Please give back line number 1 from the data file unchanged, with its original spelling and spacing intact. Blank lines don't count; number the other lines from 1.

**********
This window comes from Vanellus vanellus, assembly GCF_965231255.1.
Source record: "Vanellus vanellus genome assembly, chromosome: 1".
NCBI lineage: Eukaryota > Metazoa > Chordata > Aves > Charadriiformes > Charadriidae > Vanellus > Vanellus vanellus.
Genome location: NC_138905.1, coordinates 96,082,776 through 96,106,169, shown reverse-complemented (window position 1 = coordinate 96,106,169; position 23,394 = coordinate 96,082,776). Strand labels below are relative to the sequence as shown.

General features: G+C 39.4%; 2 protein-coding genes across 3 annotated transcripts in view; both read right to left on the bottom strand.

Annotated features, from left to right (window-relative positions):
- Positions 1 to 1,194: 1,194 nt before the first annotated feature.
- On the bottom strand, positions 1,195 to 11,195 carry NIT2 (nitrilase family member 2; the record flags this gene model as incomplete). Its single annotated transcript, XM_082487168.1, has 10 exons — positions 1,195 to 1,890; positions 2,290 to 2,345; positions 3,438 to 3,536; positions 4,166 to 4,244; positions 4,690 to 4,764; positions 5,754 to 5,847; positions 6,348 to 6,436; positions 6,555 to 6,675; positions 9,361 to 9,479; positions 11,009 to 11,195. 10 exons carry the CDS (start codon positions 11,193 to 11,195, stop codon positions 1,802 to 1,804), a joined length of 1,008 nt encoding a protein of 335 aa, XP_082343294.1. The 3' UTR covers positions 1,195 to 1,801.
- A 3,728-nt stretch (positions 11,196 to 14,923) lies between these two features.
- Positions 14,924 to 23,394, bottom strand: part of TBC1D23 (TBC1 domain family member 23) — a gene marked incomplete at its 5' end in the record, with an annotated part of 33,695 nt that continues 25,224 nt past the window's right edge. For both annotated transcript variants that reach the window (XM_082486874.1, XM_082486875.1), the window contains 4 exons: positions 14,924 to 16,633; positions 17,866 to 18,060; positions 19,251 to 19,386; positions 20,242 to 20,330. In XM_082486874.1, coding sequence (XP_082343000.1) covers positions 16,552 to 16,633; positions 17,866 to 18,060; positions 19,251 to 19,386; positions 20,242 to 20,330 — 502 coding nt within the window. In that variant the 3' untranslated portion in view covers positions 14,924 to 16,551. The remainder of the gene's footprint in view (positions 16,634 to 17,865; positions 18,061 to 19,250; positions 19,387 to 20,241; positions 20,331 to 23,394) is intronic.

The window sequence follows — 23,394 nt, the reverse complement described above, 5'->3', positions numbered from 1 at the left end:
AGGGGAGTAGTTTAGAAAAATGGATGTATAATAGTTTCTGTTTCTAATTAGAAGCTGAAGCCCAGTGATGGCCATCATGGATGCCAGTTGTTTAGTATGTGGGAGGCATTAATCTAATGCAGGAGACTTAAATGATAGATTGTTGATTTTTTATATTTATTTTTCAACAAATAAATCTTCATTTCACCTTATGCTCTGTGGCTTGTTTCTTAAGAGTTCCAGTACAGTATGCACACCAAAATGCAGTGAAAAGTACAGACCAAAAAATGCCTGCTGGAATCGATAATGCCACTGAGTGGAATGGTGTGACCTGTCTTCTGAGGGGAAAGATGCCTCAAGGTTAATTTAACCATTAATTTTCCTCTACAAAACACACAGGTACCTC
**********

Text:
This window comes from Vanellus vanellus, assembly GCF_965231255.1.